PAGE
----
It appears that the exclusion under j(5) does not apply because there is no allegation that property damage occurred while work was in progress on the property. "The exclusion found in j(5) applies to works in progress. The insurer is not obligated to indemnify a policyholder for property damage that occurs while the insured is performing operations on that property." Clarendon, 193 Cal. App. 4th at 1325. In this case, the damage at issue was not caused during construction or otherwise while the work was underway. Instead, the allegation is that the completed work product was inadequate.

Exclusion j(6) is more apt, as it excludes from coverage any property that must be "restored, repaired or replaced" because the insured's work was "incorrectly performed." This would fit the case at issue, in which the house required substantial additional work because the initial work was wrong. Barks argues, however, that the "products-completed operations hazard" coverage applies and so the j(6) exclusion is not applicable. This hinges on whether the home was "completed" before Gonzalez undertook the additional work to lower the roof. For purposes of this case, the house was complete when either "all of the work called for in [the] contract [had] been completed," or when "that part of the work done at a job site has been put to its intended use." However, "[t]he point at which a job site has been put to its intended use is a question of fact to be determined under the conditions and circumstances of each case." N. Am. Capacity Ins. Co. v. Claremont Liab. Ins. Co., 177 Cal. App. 4th 272, 286 (2009). In light of this, the Court cannot determine as a matter of law at this time whether the j(6) coverage exclusions applied.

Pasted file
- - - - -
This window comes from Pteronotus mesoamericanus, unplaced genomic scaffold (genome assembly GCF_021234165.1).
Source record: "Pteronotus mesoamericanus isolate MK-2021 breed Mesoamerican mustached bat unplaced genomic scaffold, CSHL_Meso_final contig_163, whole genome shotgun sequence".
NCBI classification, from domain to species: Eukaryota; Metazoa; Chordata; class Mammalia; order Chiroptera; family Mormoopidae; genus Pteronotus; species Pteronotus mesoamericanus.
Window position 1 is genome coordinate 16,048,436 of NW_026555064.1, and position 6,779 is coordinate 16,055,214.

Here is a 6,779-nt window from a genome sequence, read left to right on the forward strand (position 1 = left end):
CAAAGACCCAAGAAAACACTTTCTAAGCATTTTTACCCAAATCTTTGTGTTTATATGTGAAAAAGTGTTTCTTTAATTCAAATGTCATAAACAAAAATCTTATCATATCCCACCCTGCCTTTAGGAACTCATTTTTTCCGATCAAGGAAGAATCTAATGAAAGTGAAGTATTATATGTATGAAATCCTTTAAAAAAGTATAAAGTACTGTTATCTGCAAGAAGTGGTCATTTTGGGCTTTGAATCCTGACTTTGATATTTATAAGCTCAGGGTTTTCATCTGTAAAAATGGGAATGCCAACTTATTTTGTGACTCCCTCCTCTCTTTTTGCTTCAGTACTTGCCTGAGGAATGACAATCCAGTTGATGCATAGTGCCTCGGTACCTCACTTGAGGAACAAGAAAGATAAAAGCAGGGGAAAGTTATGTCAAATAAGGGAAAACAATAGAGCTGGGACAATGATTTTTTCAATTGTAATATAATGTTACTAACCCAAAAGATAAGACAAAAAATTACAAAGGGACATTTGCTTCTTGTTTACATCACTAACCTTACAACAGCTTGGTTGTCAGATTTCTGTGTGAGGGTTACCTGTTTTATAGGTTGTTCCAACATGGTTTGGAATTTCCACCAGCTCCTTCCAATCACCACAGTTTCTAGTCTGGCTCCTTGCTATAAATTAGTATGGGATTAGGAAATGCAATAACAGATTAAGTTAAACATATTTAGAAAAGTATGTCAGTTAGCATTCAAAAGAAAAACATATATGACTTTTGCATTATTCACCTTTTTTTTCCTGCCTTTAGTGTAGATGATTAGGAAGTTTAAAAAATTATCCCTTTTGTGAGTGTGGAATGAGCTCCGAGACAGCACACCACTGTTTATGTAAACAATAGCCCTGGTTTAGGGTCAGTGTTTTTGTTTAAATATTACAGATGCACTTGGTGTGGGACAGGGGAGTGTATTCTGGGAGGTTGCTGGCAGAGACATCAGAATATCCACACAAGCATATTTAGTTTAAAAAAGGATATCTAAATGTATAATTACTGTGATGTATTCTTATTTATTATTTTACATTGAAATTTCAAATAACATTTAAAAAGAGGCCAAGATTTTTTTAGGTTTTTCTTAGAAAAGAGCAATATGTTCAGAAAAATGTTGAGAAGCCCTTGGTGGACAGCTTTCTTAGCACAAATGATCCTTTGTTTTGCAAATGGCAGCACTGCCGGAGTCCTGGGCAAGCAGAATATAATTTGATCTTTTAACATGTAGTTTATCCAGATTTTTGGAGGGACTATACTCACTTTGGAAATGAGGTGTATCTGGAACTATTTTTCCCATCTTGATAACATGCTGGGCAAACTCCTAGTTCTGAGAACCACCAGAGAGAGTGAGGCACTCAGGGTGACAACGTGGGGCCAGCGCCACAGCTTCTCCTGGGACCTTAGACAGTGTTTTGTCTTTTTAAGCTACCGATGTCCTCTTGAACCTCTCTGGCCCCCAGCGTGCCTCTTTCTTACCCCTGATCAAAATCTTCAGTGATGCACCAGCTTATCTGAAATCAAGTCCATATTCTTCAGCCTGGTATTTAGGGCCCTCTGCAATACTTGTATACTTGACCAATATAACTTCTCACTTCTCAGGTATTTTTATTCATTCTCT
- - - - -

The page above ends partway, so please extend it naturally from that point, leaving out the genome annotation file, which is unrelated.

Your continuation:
c. Summary Judgment on Bad Faith under the Genuine Dispute Doctrine

CastlePoint argues that it is alternatively entitled to summary judgment on the question of bad faith because there was a genuine dispute as to whether coverage existed under the policy. Barks responds that a total failure to investigate can constitute bad faith, and that material issues of fact exist regarding whether CastlePoint's conduct was reasonable.